Yossi Vaknin, whose apartment in Ashkelon took a direct hit, said, "My family are a disciplined lot. My wife and my four children...were in the safe room where they were supposed to be, and they're all fine....They couldn't get the door open after the rocket strike." The fire department extricated them.
(Times of Israel)
- Hamas Left Israel No Choice But to Strike - Michael Oren
Israelis have never abandoned the vision of peace. Still, we came to understand that the cause of the conflict with the Arabs was not borders or even refugees but the same hatred of Jewish statehood that drove them to invade us in 1948. We understood that our enemies required periodic reminders of the prohibitive price they would pay for murdering our families. We also understood that defending ourselves incurred economic, diplomatic and human costs, yet there was no practical or moral alternative. Our strategy is survival.
Negotiations leading to peace can be realistic with an adversary who shares that goal. But Hamas, whose covenant calls for the slaughter of Jews worldwide, is striving not to join peace talks, but to prevent them. It rejects Israel's existence, refuses to eschew terror, and disavows all previous Israeli-Palestinian agreements - the terms established by the U.S. and the other members of the quartet of Middle East peacemakers.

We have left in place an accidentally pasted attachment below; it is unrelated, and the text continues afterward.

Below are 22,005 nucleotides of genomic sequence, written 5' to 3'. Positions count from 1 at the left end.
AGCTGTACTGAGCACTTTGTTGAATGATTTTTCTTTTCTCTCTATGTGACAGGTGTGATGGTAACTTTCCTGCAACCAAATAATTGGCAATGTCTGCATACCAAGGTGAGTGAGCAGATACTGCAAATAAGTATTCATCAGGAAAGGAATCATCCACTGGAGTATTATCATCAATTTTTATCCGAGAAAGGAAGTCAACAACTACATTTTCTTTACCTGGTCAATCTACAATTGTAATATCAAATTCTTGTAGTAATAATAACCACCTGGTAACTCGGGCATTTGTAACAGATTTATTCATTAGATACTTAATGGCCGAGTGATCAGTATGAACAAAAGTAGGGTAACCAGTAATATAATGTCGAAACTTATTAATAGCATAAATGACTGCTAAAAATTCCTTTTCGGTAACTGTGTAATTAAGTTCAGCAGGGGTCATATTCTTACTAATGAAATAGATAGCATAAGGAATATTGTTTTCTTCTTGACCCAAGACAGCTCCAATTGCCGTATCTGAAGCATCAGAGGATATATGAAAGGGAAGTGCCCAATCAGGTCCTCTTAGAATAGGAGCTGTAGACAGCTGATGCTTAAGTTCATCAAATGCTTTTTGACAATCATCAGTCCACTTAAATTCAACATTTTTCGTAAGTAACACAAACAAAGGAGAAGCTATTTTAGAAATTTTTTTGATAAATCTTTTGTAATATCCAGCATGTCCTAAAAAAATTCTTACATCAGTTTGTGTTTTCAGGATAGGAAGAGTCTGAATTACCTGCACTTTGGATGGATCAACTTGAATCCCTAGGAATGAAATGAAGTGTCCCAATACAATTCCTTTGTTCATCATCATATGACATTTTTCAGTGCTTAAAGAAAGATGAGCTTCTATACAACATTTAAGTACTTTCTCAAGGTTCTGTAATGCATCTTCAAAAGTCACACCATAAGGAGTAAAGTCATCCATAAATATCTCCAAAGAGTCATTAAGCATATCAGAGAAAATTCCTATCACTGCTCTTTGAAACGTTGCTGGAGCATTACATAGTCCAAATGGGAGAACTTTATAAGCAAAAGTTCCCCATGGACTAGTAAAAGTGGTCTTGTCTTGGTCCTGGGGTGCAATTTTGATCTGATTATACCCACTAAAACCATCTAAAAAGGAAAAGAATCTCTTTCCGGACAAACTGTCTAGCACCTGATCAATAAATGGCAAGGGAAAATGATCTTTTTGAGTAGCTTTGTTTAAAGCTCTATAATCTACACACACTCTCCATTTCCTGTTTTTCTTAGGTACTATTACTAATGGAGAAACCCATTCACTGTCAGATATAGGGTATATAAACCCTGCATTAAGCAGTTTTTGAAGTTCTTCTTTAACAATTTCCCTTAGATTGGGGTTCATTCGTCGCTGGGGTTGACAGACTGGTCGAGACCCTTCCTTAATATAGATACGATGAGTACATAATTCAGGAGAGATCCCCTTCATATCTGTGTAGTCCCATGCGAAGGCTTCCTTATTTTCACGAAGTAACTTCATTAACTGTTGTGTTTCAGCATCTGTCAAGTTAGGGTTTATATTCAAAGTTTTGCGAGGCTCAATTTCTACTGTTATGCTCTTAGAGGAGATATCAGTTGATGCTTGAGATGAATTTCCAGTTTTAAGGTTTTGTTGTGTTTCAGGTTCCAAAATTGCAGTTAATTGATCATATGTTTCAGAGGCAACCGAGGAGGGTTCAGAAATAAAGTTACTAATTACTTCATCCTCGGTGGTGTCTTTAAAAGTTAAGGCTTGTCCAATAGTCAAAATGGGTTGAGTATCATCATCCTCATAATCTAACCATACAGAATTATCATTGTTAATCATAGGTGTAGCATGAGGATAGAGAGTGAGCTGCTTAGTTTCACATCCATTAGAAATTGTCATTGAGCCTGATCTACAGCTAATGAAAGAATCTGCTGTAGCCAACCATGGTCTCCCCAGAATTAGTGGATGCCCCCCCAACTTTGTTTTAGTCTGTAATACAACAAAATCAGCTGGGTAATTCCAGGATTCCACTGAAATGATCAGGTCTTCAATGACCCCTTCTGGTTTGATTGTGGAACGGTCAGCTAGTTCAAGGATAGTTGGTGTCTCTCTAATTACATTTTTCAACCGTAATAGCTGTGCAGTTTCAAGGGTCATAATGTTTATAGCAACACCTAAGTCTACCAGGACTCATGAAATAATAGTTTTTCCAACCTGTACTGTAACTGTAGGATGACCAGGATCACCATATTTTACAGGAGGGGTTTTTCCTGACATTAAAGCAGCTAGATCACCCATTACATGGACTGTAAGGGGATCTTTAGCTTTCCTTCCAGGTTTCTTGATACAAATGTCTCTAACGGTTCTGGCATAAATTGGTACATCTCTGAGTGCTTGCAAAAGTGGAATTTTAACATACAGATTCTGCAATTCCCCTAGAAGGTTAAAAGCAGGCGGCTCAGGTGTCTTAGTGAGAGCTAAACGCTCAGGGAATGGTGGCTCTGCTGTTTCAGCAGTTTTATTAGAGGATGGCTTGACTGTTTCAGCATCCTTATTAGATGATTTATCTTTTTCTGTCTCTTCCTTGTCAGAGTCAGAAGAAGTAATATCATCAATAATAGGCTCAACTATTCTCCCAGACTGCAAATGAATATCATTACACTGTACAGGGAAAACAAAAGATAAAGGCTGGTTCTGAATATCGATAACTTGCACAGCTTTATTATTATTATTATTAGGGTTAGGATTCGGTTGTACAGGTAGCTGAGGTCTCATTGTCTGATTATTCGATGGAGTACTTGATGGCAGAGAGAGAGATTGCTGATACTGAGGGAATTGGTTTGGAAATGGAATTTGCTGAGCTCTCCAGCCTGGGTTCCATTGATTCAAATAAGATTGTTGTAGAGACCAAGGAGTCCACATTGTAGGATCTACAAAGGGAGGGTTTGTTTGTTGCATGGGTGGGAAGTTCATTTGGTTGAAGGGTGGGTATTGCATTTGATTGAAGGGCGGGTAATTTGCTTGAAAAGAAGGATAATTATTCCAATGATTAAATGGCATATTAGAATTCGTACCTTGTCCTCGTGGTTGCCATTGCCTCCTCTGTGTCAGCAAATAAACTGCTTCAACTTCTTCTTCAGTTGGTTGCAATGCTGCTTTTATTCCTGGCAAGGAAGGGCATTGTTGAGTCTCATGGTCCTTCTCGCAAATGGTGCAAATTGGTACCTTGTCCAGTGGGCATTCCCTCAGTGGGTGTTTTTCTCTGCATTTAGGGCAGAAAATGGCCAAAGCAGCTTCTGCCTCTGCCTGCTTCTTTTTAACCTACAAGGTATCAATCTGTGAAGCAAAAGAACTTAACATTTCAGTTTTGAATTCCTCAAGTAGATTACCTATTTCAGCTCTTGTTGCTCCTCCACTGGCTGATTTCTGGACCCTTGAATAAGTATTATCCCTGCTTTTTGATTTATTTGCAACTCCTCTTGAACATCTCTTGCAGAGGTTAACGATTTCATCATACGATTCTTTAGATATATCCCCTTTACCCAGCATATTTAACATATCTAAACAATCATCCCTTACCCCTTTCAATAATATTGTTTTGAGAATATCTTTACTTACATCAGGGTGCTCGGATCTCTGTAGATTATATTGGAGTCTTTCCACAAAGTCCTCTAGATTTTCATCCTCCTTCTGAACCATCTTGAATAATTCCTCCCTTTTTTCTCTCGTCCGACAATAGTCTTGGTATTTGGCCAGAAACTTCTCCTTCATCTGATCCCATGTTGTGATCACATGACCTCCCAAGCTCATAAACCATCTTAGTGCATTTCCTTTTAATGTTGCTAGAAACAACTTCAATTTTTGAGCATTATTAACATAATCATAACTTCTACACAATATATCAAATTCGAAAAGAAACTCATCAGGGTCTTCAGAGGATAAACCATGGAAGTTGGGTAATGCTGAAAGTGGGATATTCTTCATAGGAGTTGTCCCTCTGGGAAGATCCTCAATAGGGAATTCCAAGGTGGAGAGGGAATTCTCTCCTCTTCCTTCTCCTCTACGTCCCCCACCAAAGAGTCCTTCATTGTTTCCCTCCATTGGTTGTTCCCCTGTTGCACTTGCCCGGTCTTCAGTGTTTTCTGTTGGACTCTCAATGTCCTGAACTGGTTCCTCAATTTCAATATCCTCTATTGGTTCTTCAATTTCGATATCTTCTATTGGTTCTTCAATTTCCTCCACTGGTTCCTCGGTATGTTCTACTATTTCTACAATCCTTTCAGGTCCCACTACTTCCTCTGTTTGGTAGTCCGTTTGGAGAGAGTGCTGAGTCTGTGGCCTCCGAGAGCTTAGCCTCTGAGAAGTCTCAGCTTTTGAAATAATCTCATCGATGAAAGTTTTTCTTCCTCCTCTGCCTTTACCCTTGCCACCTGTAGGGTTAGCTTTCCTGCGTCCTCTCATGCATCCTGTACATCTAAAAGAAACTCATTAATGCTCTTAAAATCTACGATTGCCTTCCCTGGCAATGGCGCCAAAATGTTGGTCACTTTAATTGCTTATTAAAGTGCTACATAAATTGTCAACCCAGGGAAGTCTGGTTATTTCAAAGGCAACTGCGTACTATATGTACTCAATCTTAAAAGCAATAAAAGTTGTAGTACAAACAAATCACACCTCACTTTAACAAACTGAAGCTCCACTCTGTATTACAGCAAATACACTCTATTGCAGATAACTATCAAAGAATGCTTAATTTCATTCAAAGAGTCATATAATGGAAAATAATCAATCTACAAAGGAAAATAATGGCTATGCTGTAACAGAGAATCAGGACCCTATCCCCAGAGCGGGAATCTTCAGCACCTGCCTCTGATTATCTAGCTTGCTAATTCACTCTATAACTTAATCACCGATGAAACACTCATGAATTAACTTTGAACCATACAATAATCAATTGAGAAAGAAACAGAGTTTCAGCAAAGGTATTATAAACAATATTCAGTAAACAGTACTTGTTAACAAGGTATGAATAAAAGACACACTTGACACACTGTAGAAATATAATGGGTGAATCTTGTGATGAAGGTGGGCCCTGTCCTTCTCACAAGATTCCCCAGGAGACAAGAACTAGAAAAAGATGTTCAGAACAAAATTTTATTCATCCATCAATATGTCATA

We hope some day to persuade the leaders of Hamas to make peace with us, but until then we must convince them of the exorbitant price of aggression.
The writer is Israel's ambassador to the U.S.
(New York Times)
- How Obama Can Use Pressure to Bring Peace - Dan Raviv and Yossi Melman
America must now demand more of President Mohamed Morsi of Egypt. In recognition of the billions of dollars America gives to a country now starved of tourism income, the Egyptian leader must be required to help the U.S. achieve its interests in the Middle East. President Obama should be prepared to threaten a sharp reduction in foreign aid, unless Morsi uses his Muslim Brotherhood credentials in a positive way. He should be compelled to talk some sense into Hamas, so that the rockets stop and civilians on both sides can enjoy quiet and safety - and not only for a few months.